• Do not look at the flash or fireball - it can blind you.
• Take cover behind anything that might offer protection.
• Lie flat on the ground and cover your head. If the explosion is some distance away, it
could take 30 seconds or more for the blast wave to hit.
• Take shelter as soon as you can, even if you are many miles from ground zero where
the attack occurred - radioactive fallout can be carried by the winds for hundreds of miles.
Remember the three protective factors: Distance, shielding, and time.
After a Nuclear Blast
Decay rates of the radioactive fallout are the same for any size nuclear device. However,
the amount of fallout will vary based on the size of the device and its proximity to the
ground. Therefore, it might be necessary for those in the areas with highest radiation
levels to shelter for up to a month.
The heaviest fallout would be limited to the area at or downwind from the explosion, and
80 percent of the fallout would occur during the first 24 hours.
People in most of the areas that would be affected could be allowed to come out of shelter
within a few days and, if necessary, evacuate to unaffected areas.
Remember the following when returning home:
• Keep listening to the radio and television for news about what to do, where to go, and
places to avoid.
• Stay away from damaged areas. Stay away from areas marked “radiation hazard” or
“HAZMAT.” Remember that radiation cannot be seen, smelled, or otherwise detected by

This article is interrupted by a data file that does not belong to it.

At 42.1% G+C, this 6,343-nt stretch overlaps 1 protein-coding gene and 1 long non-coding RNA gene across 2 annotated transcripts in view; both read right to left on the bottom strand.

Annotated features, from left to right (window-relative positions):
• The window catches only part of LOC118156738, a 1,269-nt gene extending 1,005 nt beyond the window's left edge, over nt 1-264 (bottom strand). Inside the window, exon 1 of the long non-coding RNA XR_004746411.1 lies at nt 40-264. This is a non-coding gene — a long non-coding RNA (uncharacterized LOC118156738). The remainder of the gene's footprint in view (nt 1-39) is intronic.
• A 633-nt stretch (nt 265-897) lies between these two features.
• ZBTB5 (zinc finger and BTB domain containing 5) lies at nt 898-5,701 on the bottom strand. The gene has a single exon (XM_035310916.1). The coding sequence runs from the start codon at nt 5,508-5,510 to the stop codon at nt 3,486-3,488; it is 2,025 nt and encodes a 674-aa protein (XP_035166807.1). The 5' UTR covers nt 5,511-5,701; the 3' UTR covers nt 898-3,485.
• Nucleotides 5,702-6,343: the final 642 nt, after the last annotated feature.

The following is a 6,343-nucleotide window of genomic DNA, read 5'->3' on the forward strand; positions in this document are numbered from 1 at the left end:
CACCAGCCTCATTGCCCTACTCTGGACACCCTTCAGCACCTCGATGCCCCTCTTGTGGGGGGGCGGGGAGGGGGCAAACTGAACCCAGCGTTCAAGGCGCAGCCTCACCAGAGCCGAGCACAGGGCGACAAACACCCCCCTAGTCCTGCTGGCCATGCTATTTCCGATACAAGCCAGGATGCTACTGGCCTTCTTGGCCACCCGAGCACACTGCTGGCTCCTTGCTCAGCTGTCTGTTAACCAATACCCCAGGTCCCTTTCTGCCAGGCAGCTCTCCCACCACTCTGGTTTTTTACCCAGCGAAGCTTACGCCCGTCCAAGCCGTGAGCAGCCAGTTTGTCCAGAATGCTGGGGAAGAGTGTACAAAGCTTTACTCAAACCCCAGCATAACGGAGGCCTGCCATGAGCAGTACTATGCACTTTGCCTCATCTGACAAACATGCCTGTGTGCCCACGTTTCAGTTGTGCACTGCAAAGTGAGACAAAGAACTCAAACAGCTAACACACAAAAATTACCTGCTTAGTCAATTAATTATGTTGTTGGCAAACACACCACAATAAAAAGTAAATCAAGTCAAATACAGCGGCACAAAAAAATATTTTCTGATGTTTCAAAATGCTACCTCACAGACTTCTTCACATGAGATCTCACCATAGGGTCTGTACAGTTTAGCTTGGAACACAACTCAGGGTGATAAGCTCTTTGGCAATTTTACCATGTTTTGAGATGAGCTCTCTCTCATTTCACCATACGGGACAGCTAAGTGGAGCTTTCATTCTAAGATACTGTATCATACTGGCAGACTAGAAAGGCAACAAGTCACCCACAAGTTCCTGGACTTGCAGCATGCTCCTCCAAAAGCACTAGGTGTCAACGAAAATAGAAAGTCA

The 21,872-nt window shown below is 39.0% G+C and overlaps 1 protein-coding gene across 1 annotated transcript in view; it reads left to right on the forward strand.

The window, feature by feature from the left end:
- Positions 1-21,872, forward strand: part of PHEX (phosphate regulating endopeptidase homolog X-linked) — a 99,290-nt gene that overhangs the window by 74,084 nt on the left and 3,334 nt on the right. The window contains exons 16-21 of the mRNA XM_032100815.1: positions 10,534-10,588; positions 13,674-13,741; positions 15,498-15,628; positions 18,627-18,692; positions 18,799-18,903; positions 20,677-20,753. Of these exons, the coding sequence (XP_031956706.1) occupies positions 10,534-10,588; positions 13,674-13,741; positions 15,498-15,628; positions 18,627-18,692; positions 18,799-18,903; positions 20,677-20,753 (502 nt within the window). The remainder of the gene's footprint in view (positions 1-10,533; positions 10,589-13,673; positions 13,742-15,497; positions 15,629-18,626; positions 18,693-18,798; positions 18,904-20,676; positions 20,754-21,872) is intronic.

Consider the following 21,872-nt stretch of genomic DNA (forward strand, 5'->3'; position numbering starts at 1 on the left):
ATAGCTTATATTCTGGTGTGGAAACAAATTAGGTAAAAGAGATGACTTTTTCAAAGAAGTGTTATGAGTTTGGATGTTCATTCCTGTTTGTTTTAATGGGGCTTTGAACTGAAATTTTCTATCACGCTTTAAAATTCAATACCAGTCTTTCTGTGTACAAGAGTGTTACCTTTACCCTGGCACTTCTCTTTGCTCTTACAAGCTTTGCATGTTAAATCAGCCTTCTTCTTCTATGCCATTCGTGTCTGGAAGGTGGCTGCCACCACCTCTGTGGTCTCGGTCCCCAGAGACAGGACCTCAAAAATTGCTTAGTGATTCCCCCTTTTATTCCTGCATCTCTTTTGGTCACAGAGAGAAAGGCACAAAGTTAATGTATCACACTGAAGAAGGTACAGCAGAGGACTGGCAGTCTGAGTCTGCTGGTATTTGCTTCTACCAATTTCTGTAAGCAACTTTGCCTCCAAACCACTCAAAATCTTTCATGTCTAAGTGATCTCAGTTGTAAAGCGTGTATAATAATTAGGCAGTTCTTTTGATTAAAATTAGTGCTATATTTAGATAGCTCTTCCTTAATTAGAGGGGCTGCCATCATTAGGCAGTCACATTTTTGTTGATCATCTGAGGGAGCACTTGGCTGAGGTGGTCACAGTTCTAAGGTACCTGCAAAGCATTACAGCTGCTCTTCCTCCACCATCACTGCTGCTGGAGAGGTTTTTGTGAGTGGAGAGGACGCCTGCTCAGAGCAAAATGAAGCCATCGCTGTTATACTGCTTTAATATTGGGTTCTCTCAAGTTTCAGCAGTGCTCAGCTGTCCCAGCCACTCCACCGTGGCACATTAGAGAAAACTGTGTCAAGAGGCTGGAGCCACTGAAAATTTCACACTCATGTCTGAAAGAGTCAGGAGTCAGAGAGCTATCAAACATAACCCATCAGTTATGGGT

How Much Radiation Can You Take
We all know radiation is dangerous and can have severe effects on the body; we only need to look at the
aftermath of the Chernobyl disaster or the atomic bombs dropped over Hiroshima and Nagasaki to see their horrific
effects. But how much radiation can a body take? Can you recover? And what are the signs and symptoms of
The first thing you have to understand about radiation is you can’t see it, smell it or taste it. The only time it will be
visible is the fallout after a nuclear blast. This dust will have the appearance of dusty snow. Apart from that you
won’t have any idea your in a radioactive zone without proper detection equipment.
So just how much radiation can the human body withstand? Here is a list giving you a basic idea of what to expect
at what levels. All measurements here are calculated in RADS which is short for radiation absorbed dose.
5 RADS and under - No visible symptoms
5 to 50 RADS - Temporarily decreased red blood cell count (you’ll survive but will fee pretty ill)
50 to 100 RADS - Decreased production of immunity cells, you will be susceptible to infections, nausea, headache,
and vomiting are common. With treatment you will survive.
150 to 300 RADS - Up to 35 percent of those who are exposed to radiation up to this level will die within 30 days.
They will suffer nausea, vomiting and will lose all their hair
300 to 400 RADS - At this point your chances drop to 50/50 fatality rate after 30 days. Like the last level all the
same symptoms will happen but with the addition of uncontrollable bleeding in the mouth, under the skin, and the
400 to 600 RADS - You have a 60 percent fatality rate after 30 days, symptoms like those at the 150 to 300 level
starts to become visible in a couple hours after exposure
600 to 1000 RADS - Almost 100 percent fatality rate after 14 days. Your intestinal tissue will be severely damaged
and almost all bone marrow will be destroyed
1200 to 2000 RADS - 100 percent fatality with immediate symptoms after exposure
2000 RADS and over - Symptoms set in instantly upon contact then will cease for several days, giving the victim a
“false hope” that they are recovering. Suddenly gastrointestinal cells are destroyed and death will begin with
delirium since the brain can’t function normally and starts to shut down.